Things are in a mess under the Gold Dome and I may be responsible.
The anguished call came in the night three Christmases ago, a voice mail message left by the son with whom I share a name.
Well, we've survived the great blizzards of 2011. The sky is blue, the temperature is rising, little buds have appeared on the end of tree branches, and Monday is Valentine's Day. Things are looking up.
On Thursday, this community has the opportunity to be part of local training hosted by the Department of Community Affairs's Office of Downtown Development. The department staff will introduce downtown stakeholders to the Main Street Four-Point Approach to downtown revitalization. It is an opportunity to learn how the concepts of design, economic restructuring, organization and promotion mesh to form the Main Street program.
If anyone has visited the state capitol during a time when the General Assembly is in session you've probably seen the herd.
The Newton County commissioners' $57.6 million sales tax proposal raises this interesting question: Why are these officials and the bankers, auto dealers and big land owners behind them so determined to defend the indefensible by skirting the law and trashing the truth?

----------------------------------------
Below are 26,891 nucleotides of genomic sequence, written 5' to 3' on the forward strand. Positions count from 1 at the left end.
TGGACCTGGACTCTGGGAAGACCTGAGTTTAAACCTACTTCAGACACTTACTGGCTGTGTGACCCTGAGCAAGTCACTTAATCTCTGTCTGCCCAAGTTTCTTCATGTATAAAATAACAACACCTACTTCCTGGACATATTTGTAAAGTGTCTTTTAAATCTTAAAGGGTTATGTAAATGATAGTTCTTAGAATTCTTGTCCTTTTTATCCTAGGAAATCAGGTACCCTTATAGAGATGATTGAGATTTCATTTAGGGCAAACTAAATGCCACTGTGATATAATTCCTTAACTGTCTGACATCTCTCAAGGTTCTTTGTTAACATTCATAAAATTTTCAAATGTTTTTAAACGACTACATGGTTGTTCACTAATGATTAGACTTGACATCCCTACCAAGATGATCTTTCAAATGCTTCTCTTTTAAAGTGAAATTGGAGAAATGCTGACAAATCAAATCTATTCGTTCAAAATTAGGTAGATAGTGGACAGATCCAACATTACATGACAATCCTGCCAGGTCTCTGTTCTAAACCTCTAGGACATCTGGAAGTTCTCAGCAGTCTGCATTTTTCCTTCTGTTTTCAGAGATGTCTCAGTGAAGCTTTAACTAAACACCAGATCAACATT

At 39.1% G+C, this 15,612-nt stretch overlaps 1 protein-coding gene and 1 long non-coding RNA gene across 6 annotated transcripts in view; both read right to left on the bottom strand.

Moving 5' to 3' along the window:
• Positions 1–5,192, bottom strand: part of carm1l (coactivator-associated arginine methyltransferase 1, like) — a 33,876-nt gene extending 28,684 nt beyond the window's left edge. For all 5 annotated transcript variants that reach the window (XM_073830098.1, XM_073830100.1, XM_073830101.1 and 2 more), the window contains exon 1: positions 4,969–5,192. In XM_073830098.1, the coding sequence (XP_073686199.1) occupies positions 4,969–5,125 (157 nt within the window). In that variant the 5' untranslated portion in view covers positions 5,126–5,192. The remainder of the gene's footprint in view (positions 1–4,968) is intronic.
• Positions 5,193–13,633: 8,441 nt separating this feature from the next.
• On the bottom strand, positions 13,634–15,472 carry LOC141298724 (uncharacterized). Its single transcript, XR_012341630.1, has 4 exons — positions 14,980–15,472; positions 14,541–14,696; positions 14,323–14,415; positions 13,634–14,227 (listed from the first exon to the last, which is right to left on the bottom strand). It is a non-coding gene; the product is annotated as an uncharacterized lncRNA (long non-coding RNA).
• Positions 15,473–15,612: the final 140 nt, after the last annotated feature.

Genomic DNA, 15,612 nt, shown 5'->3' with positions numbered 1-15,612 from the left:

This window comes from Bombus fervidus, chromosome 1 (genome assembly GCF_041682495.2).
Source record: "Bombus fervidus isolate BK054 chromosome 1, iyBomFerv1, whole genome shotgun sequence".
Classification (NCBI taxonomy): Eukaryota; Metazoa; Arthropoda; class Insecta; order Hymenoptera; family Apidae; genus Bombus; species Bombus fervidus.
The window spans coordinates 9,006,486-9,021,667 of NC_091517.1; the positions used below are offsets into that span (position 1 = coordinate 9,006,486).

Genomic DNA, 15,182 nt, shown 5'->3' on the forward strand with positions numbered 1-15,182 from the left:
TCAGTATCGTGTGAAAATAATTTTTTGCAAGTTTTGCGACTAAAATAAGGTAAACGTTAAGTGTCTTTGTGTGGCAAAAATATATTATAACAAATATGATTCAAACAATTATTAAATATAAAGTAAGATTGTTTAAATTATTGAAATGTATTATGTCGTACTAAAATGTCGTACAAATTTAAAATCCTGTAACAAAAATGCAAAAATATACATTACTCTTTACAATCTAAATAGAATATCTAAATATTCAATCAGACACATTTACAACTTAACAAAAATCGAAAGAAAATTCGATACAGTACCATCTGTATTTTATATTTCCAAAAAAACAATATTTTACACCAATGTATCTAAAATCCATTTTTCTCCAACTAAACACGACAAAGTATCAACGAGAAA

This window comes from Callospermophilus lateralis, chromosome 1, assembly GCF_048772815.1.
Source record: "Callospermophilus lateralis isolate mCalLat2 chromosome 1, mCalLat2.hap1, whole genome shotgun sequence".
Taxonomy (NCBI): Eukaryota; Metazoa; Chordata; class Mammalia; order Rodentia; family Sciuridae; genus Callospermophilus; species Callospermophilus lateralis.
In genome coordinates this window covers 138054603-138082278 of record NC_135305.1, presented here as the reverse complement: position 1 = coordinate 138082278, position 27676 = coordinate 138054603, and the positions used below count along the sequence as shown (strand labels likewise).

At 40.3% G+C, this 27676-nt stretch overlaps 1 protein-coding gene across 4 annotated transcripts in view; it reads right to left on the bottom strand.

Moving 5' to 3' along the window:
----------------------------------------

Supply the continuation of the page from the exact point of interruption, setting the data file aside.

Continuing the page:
It's the season of hearts and flowers, wine and chocolate, mushy cards or, better yet, jewelry.
The conversation is engaged and ongoing at our Facebook site, and we thank you. It's where issues and fun stuff gets discussed, news tips are shared, rumors are squelched or confirmed, and you can talk with us or amongst yourselves. It's an electronic community forum, and we're grateful for your interest and input. Items that may not make it into print can be answered here. For instance, last week folks were curious about why emergency ...
State Rep. Rich Golick (R-Smyrna) is one of the more able members of the Georgia General Assembly and a serious young man not given to hyperbole.
I spent part of the chilled, gloomy first day of February in an appropriate place, Oxford's historic cemetery.
Today is the late President Ronald Wilson Reagan's 100th birthday.
If you happen to be in the minority and can name both your state representative and state senator, congratulations.
Sunday will mark the 100th birthday of Ronald Reagan. Many will be celebrating his birth, his life, and the legacy he left our country and the conservative movement. To celebrate, take a few minutes to watch two of his speeches - his 1964 speech in support of Barry Goldwater and his 1987 speech at the Brandenburg Gate - and you will remember why Reagan was called the ...
The Super Bowl party has become as popular as the Fourth of July picnic. Go in any supermarket and you'll see a football-themed display of everything from chips and salsa to soft drinks. There is nothing quite like the biggest sporting and television event of the year.
Civic duty calls, and I find myself a member of the citizens committee created to push for the continuation of the one-cent Special Purpose Local Option Sales Tax on March 15.